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I can’t begin to tell you how many times I’ve talked to executives who say they don’t have any competition. They talk about their unique selling proposition, their software innovation, or the new industry their business has created.
When I hear this, the first thing I think comes from the public relations person in me: “There is no way I can put this person in front of a reporter to talk about the business, the industry, or anything.” The second thing is from the consumer in me: “This person is clearly not listening.”
All companies have competitors. Recognizing this should be the second step in any marketing, PR, or social media strategy. (The first is identifying the audience.) There is not a single company, service, or product in the world that is the only choice a customer has, even if the alternative is doing nothing.
There are four competitor groups, and because communication invariably exists in the context of one or more of these, it’s important to create messages and strategies for each.
• Direct. These companies or organizations are very similar to yours in multiple aspects of a product or service offering. They may or may not compete with all the same services, the delivery might be different, or they may have a different marketing strategy. Maybe you sell red apples and they sell green. You market the sweetness of your apples and the competitor highlights the texture of theirs. Sure, in some cases there is not a direct competitor, but this is not the only type.
• Indirect. Some companies offer a product or service that is different, but intended to solve the same problem. This might make it easy for consumers—maybe they either like apples or bananas. You’ll never be a banana, but maybe you can convince more people that potassium isn’t that important.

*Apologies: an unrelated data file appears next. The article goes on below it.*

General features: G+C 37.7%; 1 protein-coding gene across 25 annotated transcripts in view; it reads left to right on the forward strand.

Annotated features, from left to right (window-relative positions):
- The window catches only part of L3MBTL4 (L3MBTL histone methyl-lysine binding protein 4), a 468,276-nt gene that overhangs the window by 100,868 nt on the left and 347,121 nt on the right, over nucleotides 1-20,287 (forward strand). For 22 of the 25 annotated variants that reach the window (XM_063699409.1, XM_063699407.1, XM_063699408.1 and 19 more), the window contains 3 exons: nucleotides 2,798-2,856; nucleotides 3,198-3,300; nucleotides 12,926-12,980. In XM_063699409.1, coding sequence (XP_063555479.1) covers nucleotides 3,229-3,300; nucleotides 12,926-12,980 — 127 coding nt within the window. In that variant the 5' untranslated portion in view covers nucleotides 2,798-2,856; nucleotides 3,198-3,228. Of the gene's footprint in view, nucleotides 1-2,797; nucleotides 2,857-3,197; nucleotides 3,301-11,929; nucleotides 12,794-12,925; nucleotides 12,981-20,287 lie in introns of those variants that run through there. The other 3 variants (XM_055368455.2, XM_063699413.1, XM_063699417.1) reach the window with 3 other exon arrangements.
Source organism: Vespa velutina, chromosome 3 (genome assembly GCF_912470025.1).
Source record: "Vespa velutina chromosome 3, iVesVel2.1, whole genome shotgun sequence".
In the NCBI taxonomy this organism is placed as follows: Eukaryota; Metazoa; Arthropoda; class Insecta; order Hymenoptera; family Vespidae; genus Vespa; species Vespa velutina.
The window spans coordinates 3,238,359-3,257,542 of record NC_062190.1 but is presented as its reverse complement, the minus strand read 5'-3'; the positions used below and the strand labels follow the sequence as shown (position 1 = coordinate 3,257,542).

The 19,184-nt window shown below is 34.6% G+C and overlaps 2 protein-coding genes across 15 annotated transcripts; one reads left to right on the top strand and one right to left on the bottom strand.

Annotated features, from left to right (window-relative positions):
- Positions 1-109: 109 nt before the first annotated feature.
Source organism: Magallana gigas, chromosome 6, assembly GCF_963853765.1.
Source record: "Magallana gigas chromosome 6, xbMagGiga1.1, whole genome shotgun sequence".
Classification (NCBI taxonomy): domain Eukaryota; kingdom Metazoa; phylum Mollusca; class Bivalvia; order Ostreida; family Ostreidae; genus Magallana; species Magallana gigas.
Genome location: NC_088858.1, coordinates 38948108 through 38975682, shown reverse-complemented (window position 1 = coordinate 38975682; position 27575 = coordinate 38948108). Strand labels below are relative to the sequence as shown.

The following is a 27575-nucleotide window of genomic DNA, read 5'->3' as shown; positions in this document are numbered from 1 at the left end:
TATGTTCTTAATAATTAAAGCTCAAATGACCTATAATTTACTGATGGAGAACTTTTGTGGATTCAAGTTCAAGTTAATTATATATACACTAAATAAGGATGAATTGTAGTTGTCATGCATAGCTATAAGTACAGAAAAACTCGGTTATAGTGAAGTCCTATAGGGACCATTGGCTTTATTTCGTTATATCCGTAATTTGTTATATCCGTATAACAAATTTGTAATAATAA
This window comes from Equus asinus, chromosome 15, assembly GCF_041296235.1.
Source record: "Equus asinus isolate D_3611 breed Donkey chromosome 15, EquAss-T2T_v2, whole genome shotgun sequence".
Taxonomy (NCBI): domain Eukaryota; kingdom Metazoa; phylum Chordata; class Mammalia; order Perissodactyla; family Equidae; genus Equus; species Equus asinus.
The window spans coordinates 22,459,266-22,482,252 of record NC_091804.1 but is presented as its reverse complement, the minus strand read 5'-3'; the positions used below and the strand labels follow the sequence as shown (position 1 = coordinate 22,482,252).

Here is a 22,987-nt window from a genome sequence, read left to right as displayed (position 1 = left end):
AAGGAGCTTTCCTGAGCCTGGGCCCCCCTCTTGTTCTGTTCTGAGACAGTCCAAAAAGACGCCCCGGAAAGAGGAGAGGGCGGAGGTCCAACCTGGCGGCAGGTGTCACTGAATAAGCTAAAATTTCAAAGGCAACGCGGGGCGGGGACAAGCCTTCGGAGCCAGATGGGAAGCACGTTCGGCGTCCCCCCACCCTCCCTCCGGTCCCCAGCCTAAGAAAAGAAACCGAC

• Perceived. These are the most challenging types of competitors to identify, because they require your marketing team to stop focusing on your business and concentrate instead on the customer’s point of view. Monitoring is the only way to identify this group of companies. (Social media tools like Twitter are great for this and provide more insights than marketers had even a few years ago.) Apple-flavored gummy vitamins may have nothing on the real fruit, but maybe your target audience thinks they get the same vitamin C from both.
• Partner competitors. We hear a lot about strategic partnerships in the business community today, and they can be incredibly important to your communications strategy. Businesses are always changing, though, and the company that might have been your best referral source is now expanding because what you do seems like a great growth opportunity. Say hello to the grapple (looks like an apple, tastes like a grape).
PR and social media strategies are most effective when they communicate what’s different about a company, product, or service, not what’s better. That difference should be based only on a well-researched, honest, and objective look at all the competitors in your fruit basket.
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